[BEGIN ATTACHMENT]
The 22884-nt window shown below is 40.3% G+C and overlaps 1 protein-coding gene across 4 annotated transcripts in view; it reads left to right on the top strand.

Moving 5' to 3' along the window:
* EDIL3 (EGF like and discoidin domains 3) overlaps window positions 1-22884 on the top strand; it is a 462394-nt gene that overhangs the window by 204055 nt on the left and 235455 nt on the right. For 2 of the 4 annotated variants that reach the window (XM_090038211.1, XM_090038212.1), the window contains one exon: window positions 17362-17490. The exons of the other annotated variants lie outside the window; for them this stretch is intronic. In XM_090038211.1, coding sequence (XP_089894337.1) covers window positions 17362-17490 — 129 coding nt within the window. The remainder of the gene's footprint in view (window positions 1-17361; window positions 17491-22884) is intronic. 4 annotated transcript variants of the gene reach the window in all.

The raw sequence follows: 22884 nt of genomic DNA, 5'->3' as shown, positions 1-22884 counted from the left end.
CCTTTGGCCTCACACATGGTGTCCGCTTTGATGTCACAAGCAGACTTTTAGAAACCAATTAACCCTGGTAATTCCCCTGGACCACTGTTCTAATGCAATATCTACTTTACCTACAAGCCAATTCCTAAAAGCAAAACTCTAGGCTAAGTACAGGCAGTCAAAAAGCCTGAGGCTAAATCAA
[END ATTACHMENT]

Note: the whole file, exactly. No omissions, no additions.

The 22884-nt window shown below is 40.3% G+C and overlaps 1 protein-coding gene across 4 annotated transcripts in view; it reads left to right on the top strand.

Moving 5' to 3' along the window:
* EDIL3 (EGF like and discoidin domains 3) overlaps window positions 1-22884 on the top strand; it is a 462394-nt gene that overhangs the window by 204055 nt on the left and 235455 nt on the right. For 2 of the 4 annotated variants that reach the window (XM_090038211.1, XM_090038212.1), the window contains one exon: window positions 17362-17490. The exons of the other annotated variants lie outside the window; for them this stretch is intronic. In XM_090038211.1, coding sequence (XP_089894337.1) covers window positions 17362-17490 — 129 coding nt within the window. The remainder of the gene's footprint in view (window positions 1-17361; window positions 17491-22884) is intronic. 4 annotated transcript variants of the gene reach the window in all.

The raw sequence follows: 22884 nt of genomic DNA, 5'->3' as shown, positions 1-22884 counted from the left end.
CCTTTGGCCTCACACATGGTGTCCGCTTTGATGTCACAAGCAGACTTTTAGAAACCAATTAACCCTGGTAATTCCCCTGGACCACTGTTCTAATGCAATATCTACTTTACCTACAAGCCAATTCCTAAAAGCAAAACTCTAGGCTAAGTACAGGCAGTCAAAAAGCCTGAGGCTAAATCAA